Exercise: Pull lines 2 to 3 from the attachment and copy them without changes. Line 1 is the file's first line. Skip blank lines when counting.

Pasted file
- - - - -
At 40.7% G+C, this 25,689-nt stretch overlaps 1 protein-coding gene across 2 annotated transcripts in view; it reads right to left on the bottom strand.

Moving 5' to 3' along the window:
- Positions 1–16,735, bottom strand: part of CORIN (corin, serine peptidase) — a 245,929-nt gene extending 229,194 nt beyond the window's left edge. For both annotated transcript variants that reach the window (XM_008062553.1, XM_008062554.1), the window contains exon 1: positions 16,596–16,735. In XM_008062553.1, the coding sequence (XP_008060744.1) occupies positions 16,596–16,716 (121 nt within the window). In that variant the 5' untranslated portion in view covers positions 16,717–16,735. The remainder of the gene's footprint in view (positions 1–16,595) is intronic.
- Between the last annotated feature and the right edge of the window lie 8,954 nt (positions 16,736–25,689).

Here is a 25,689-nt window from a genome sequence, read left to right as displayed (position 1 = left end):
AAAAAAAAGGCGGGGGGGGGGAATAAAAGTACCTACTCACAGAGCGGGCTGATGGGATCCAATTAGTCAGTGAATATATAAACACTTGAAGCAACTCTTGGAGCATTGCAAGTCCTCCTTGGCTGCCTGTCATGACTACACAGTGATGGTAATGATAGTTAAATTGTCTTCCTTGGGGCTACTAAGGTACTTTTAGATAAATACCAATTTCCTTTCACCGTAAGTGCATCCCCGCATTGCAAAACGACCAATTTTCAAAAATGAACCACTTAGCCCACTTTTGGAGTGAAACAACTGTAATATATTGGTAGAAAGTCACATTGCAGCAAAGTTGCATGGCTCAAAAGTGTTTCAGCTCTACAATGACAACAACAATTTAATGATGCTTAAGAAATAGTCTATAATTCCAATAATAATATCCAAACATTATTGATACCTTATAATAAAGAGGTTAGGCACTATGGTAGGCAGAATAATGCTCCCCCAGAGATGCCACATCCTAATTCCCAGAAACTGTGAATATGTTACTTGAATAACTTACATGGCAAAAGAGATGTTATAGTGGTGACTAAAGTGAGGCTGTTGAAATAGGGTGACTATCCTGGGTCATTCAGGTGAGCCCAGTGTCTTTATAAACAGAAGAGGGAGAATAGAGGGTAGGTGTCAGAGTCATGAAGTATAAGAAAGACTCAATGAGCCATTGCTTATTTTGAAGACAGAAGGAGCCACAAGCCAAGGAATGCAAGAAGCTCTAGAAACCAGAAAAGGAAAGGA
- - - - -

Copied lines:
Moving 5' to 3' along the window:
- Positions 1–16,735, bottom strand: part of CORIN (corin, serine peptidase) — a 245,929-nt gene extending 229,194 nt beyond the window's left edge. For both annotated transcript variants that reach the window (XM_008062553.1, XM_008062554.1), the window contains exon 1: positions 16,596–16,735. In XM_008062553.1, the coding sequence (XP_008060744.1) occupies positions 16,596–16,716 (121 nt within the window). In that variant the 5' untranslated portion in view covers positions 16,717–16,735. The remainder of the gene's footprint in view (positions 1–16,595) is intronic.